I know there is research on the value of using visualization as a way to supplement physical practice. I feel like I ‘play in my head’ all the time when I can. I wonder if anyone has any thoughts on the topic. I suppose it could be a good move given there would be no muscle fatigue.
This may be relevant:
What has your experience been with “playing in your head” / visualization for practice? Certain things it feels like it works better for than others?
It’s hard to be objective…but it seems like I get new techniques I’m working on to ‘lock in’ for short periods more often when I’ve included some visualization in idle moments (usually the night previous). I remember Steve Morse talking about visualization as a way he would memorize tunes (or fingerings) while traveling to a gig…something I was able to use too. Now it seems to help with negotiating new picking motions
The nice thing is there’s no harm in it
I agree - no harm but with potential for significant benefit. A pretty good indication to try it out.
Allow me to chime in.
A few years ago, I was taught a set of 23 strikes and 23 parries using a wooden sword. I had one day to master it and I had to perform then against another swordsman, at a fast speed. I visualized the whole thing first slow and I build up to high speeds. After thatz I was able to do it, without hours of practice. Maybe you guys are really onto something.
Good read with follow up link to more articles. I wonder if I am a good imaginer (or how they tested that yo create the groups with the golfers). In any case, it seems imagining the sensation of the movement is important…nor just the ‘visual’.
I have read three books about learning/talent/mastery so far and in each of them, the author was very enthusiastic about magical visualization practice.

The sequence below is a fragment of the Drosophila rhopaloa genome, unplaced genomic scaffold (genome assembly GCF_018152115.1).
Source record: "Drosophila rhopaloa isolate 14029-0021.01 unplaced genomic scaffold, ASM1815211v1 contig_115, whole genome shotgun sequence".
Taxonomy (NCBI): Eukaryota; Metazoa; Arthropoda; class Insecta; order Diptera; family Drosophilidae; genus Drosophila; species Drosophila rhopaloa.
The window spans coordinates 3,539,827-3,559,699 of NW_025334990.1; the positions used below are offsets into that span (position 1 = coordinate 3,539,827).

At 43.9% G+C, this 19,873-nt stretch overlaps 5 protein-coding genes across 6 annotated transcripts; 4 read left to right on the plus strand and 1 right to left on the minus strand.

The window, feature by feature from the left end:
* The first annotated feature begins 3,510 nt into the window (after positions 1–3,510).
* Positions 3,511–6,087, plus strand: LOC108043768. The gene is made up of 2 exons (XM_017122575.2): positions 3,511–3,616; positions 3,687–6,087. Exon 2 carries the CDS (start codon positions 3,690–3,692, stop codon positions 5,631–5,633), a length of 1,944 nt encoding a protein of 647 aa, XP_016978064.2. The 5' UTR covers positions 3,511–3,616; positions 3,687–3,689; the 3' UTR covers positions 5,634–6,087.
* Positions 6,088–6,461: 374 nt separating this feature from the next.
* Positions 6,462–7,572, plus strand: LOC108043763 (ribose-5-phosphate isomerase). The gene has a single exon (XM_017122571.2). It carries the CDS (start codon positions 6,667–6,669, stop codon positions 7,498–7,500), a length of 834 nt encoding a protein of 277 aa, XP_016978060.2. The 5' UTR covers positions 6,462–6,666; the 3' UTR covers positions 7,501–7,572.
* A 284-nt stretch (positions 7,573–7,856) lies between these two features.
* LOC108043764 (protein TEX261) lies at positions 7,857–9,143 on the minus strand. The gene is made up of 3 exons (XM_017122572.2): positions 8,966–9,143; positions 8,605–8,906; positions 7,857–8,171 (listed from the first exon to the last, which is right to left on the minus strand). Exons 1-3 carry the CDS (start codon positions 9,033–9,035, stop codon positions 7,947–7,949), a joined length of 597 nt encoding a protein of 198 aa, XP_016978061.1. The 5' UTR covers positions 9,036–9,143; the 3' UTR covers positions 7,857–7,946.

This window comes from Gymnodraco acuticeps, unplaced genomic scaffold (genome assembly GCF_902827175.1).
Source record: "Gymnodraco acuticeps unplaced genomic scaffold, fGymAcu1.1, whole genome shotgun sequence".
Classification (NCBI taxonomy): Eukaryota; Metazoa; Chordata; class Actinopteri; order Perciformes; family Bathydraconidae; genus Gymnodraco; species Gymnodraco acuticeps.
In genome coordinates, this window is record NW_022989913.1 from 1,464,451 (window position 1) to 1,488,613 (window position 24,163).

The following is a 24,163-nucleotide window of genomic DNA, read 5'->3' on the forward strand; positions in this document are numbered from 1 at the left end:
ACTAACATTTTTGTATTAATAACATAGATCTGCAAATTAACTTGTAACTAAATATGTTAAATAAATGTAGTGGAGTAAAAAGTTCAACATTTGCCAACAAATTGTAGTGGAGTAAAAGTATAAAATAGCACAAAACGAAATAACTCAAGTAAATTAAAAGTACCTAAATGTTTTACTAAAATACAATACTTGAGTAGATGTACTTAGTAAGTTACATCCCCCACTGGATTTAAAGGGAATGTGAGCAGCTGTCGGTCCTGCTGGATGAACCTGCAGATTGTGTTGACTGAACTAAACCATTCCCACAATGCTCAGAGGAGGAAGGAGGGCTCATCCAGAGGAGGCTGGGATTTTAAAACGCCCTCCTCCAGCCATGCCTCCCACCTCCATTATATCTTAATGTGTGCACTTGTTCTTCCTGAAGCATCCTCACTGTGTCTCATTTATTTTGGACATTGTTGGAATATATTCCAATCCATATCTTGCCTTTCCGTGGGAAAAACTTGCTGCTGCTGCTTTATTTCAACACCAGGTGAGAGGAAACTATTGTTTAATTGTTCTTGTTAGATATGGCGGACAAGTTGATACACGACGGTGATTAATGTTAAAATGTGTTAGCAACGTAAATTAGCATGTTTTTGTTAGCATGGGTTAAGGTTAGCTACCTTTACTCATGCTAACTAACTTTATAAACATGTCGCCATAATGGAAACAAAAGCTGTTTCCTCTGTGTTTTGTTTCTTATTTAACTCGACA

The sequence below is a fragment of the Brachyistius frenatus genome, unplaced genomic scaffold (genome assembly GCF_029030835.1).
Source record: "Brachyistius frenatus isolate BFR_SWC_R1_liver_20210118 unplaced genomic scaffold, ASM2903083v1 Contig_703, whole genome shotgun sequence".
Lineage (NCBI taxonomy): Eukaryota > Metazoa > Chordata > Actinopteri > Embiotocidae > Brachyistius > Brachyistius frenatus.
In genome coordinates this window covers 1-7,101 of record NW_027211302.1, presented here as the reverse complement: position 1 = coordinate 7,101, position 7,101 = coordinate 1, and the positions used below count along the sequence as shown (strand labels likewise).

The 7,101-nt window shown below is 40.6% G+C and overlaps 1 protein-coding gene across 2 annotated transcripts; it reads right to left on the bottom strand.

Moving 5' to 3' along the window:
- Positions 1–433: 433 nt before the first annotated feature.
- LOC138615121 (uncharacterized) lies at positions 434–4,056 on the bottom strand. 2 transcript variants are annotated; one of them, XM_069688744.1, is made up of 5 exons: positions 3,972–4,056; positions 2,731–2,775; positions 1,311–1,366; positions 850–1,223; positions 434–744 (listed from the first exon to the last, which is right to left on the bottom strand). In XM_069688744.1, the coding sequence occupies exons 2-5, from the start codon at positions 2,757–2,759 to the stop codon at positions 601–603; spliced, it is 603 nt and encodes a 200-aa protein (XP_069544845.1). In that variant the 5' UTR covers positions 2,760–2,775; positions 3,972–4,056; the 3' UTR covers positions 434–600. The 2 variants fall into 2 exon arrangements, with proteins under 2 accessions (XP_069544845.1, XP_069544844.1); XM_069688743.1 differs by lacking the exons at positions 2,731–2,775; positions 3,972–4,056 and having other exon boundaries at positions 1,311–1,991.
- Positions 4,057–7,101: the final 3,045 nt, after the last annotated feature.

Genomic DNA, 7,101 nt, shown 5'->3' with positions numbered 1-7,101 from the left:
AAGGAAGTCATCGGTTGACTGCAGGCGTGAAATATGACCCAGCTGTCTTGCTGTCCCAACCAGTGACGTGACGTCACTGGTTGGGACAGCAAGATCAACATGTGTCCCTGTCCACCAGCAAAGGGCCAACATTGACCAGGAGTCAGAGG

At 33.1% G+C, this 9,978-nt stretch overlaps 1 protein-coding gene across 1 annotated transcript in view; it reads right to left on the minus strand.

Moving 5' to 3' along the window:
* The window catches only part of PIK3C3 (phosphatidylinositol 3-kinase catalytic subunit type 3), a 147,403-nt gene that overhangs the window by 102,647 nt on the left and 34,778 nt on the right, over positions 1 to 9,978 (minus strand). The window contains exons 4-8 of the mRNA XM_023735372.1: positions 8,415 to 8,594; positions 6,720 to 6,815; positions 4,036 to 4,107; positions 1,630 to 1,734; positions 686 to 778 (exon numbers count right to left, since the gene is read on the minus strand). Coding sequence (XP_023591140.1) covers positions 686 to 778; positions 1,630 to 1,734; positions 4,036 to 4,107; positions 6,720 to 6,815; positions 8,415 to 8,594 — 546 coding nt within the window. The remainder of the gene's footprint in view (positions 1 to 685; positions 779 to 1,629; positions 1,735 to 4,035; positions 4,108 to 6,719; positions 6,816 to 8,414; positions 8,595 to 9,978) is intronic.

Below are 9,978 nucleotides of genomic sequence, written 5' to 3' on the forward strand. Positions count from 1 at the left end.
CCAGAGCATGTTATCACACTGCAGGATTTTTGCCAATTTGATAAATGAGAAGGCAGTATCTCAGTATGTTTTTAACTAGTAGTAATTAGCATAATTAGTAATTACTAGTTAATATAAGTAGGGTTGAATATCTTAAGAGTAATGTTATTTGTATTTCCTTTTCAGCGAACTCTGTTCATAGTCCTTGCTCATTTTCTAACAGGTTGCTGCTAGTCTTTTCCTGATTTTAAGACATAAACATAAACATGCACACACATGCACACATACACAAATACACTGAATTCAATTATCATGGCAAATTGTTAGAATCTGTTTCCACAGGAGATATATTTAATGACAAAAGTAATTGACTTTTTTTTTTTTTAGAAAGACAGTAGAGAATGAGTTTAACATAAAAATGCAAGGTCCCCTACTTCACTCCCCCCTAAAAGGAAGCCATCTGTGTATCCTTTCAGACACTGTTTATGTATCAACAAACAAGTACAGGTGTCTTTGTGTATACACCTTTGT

There are a lot of studies like “Basketballplayers of Team A where better than team B by just doing visualization” yadayada.
I personally am not a fan. Back when i spend an hour on a bus every day on my way to school, i tried it for a week and didnt get any results i could notice. Plus, its colossally not-fun to me.
It might be the case that an experienced player can utilize it better, as he knows the feeling of the right way of doing it and can train to reactivate that. But as long as you are still searching for a better technique, i dont see how it can be beneficial.
Ok, there is one thing: I noticed i have “Black spots” during fast passages, where i am doing something which sounds ok, but my brain does not really go through a three-notes-chunk. When i go through that passage mentally before, the result gets a little better, not sure if that qualifies as mental practice, though.
So i am still sceptical. Also, again, i think its just such an ordeal.
I’d say that counts as mental practice - bonus that you get results. I really just do it in the 3-5min before falling asleep at night. Difficult to really measure it’s effectiveness as I find my progress is not linear in terms of time. I can see how an hour on the bus would not be any fun. It’s interesting though. If it is effective, it’s pretty low cost/risk…so potential for high value. I’m also interested in sleep (i.e. the stages) and it’s effect on physical performance - apparently this is when the new pathways are ‘programed’.
I’d heard about visualization as a practice method years ago. Weird since music is an aural art. As far a fingering scales I’ve tried it and had little headway. Can you picture in your head your fingers running multiple scales? Cool! Your fingers will still need to learn the movements. It’s good to listen to music in your head as it can build your ear. But visualization is genius level stuff. Where intrinsic talent supersedes practice regimens.
My focus with it is more in the picking hand - the sensation of loose but precise speed from the wrist (I still struggle with some movements) as well as connecting with the fretted notes (I guess this is ‘hand sync’), but not running different scales really. I think the intersection of visualization and music here is in the physical performance of it (speed as it relates to good technique), not so much in the creative output (the aural) side…
https://www.musicradar.com/news/sylosis-and-architects-guitarist-josh-middleton-my-top-9-tips-for-players Tip No. 2 ties into your theory.
It definitely helps, I kind of was overplaying my guitar and my hands felt fatigued and I don’t want to hurt my hands so instead I’ve been focusing on whatever I wanted to learn by really listening to it, getting the basic motions down and then just going for it. I’ll think of different picking patterns in my head and visualize my hand doing it like like for example down, up, down, up, down, up and turn it into just 1 down. Eventually that’s to much for my brain so I just feel that initial downstroke